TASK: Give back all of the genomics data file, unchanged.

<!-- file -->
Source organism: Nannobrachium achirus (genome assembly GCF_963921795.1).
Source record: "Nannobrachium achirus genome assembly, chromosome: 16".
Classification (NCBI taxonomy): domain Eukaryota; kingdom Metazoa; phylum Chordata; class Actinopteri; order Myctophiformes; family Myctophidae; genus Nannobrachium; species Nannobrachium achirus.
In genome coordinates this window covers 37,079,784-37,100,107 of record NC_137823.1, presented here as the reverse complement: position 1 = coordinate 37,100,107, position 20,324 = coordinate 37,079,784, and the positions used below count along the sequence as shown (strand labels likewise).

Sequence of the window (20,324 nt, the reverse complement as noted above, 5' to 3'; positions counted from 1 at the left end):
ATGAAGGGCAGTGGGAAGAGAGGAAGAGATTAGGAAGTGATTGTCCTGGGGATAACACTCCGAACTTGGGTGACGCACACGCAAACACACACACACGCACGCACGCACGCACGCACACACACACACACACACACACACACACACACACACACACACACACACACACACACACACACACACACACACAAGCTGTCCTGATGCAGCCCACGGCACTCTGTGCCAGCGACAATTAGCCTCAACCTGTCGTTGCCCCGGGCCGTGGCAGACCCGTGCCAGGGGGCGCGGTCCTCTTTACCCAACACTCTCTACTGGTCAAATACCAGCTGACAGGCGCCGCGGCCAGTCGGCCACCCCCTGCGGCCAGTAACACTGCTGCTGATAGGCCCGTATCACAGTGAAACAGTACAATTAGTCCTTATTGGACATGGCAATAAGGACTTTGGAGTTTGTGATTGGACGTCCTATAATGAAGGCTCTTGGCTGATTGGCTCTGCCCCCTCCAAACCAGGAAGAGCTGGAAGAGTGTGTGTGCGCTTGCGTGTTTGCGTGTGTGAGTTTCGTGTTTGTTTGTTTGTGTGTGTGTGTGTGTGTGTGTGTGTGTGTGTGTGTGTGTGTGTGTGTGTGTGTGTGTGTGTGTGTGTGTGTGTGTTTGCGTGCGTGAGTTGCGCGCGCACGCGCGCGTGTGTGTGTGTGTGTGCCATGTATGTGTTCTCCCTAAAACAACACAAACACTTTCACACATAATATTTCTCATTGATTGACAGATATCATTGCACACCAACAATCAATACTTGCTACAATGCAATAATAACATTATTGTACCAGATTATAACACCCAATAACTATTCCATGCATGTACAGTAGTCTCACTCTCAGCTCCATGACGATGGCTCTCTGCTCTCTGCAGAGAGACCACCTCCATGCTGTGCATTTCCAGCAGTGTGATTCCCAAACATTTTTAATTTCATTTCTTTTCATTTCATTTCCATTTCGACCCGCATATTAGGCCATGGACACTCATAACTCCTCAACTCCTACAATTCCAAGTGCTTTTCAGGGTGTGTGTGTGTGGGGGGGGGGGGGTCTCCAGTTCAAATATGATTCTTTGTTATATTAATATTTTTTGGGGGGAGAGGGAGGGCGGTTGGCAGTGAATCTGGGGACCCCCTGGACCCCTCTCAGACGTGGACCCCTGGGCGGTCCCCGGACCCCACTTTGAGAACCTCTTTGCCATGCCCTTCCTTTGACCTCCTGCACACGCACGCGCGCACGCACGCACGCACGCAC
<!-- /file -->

Source organism: Nannobrachium achirus (genome assembly GCF_963921795.1).
Source record: "Nannobrachium achirus genome assembly, chromosome: 16".
Classification (NCBI taxonomy): domain Eukaryota; kingdom Metazoa; phylum Chordata; class Actinopteri; order Myctophiformes; family Myctophidae; genus Nannobrachium; species Nannobrachium achirus.
In genome coordinates this window covers 37,079,784-37,100,107 of record NC_137823.1, presented here as the reverse complement: position 1 = coordinate 37,100,107, position 20,324 = coordinate 37,079,784, and the positions used below count along the sequence as shown (strand labels likewise).

Sequence of the window (20,324 nt, the reverse complement as noted above, 5' to 3'; positions counted from 1 at the left end):
ATGAAGGGCAGTGGGAAGAGAGGAAGAGATTAGGAAGTGATTGTCCTGGGGATAACACTCCGAACTTGGGTGACGCACACGCAAACACACACACACGCACGCACGCACGCACGCACACACACACACACACACACACACACACACACACACACACACACACACACACACACACACACACACACACACAAGCTGTCCTGATGCAGCCCACGGCACTCTGTGCCAGCGACAATTAGCCTCAACCTGTCGTTGCCCCGGGCCGTGGCAGACCCGTGCCAGGGGGCGCGGTCCTCTTTACCCAACACTCTCTACTGGTCAAATACCAGCTGACAGGCGCCGCGGCCAGTCGGCCACCCCCTGCGGCCAGTAACACTGCTGCTGATAGGCCCGTATCACAGTGAAACAGTACAATTAGTCCTTATTGGACATGGCAATAAGGACTTTGGAGTTTGTGATTGGACGTCCTATAATGAAGGCTCTTGGCTGATTGGCTCTGCCCCCTCCAAACCAGGAAGAGCTGGAAGAGTGTGTGTGCGCTTGCGTGTTTGCGTGTGTGAGTTTCGTGTTTGTTTGTTTGTGTGTGTGTGTGTGTGTGTGTGTGTGTGTGTGTGTGTGTGTGTGTGTGTGTGTGTGTGTGTGTGTGTGTGTGTGTTTGCGTGCGTGAGTTGCGCGCGCACGCGCGCGTGTGTGTGTGTGTGTGCCATGTATGTGTTCTCCCTAAAACAACACAAACACTTTCACACATAATATTTCTCATTGATTGACAGATATCATTGCACACCAACAATCAATACTTGCTACAATGCAATAATAACATTATTGTACCAGATTATAACACCCAATAACTATTCCATGCATGTACAGTAGTCTCACTCTCAGCTCCATGACGATGGCTCTCTGCTCTCTGCAGAGAGACCACCTCCATGCTGTGCATTTCCAGCAGTGTGATTCCCAAACATTTTTAATTTCATTTCTTTTCATTTCATTTCCATTTCGACCCGCATATTAGGCCATGGACACTCATAACTCCTCAACTCCTACAATTCCAAGTGCTTTTCAGGGTGTGTGTGTGTGGGGGGGGGGGGGTCTCCAGTTCAAATATGATTCTTTGTTATATTAATATTTTTTGGGGGGAGAGGGAGGGCGGTTGGCAGTGAATCTGGGGACCCCCTGGACCCCTCTCAGACGTGGACCCCTGGGCGGTCCCCGGACCCCACTTTGAGAACCTCTTTGCCATGCCCTTCCTTTGACCTCCTGCACACGCACGCGCGCACGCACGCACGCACGCAC